By MARTHA McCLAIN
Special to the PRESS
Laguna Vista Town Councilmembers on Tuesday approved a one-year employment contract with the new City Manager, Tony David.
David served as chief of police for the Town for the past five years. He was the unanimous choice of the Town Council which reportedly reviewed some 20 applications for the position.
David fills the post after the Council accepted the resignation of Rolando Vela who served as city manager for the past 10 years. Vela did not indicate in writing his reason for resigning, according to Mayor Susie Houston.
She said Wednesday that the Council preferred the one-year contractual agreement with David. “This will let us come to the table to talk, but doesn’t tie us in to a six year contract,” she said.
The Council also approved a measure that will allow David to reside outside of the Town, pursuant to Section 3.02 of the Home Rule Charter. The section reads, “The Town Manager need not be a resident of the Town or State at the time of appointment and may reside outside the Town while in office, only with the approval of the Council.”
He currently resides in Rio Hondo, the mayor said.
In his new role, David’s salary was set at $69,000 annually, with benefits.
“He was selected for his leadership abilities,” Houston said.
David is originally from Harlingen and previously served on the Rio Hondo City Council. His first position with the Highway Patrol in the 80s was working this area, Houston said.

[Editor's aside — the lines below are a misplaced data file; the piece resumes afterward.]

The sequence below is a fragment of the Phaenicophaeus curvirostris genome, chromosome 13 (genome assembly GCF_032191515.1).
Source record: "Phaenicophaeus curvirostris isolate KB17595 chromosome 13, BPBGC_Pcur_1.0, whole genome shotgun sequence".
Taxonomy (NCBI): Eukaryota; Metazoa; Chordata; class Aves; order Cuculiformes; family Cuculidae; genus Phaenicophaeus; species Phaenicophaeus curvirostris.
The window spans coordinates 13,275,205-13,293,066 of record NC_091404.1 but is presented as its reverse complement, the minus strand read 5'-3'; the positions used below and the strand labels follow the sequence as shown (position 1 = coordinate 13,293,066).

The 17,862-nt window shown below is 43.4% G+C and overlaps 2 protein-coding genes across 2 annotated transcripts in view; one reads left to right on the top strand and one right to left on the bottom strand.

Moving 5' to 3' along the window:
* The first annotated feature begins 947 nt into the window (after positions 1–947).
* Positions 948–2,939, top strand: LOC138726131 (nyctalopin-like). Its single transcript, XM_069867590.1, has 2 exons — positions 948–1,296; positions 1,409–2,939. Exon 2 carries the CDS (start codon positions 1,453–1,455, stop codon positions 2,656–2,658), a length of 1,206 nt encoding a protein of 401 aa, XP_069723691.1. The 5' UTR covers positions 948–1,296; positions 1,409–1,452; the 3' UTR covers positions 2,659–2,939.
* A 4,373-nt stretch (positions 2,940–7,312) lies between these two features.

His goals are to continue the projects underway within the Town at this time, supervising the police and fire departments as well as administration, she added.
Vela’s departure and the installation of David as new city manager set into motion a series of other management changes.
He was unanimously appointed by the Council to serve as the general manager for the Laguna Vista Community Development Corporation, while City Secretary Alma Deckard was named to fill the position of finance manager for the LVCDC.
To ensure an adequate “system of checks and balances,” the Council appointed office employee Ana Hernandez as the CDC’s corporation’s secretary.
Also as apparent fallout following Vela’s leaving, the Town Council considered the possibility of appointing a member of their board to act as an ambassador between the Council and Town employees. The reason for the suggestion, Council Member Nadine Smith said, was to allow staff a means of expressing valid concerns when the chain-of-command failed. “There was no communication. It fell apart completely,” she said. “I just want a more functional system. It could be like HR (human resources), which as small city we don’t have,” she added.
However, concerns were raised that such a system could dilute the city manager style of government that is now in place, especially the supervisory powers the manager has. The measure could also interfere with the City Charter’s parameters, Council members said.
Following lengthy discussion two motions related to the suggestion failed.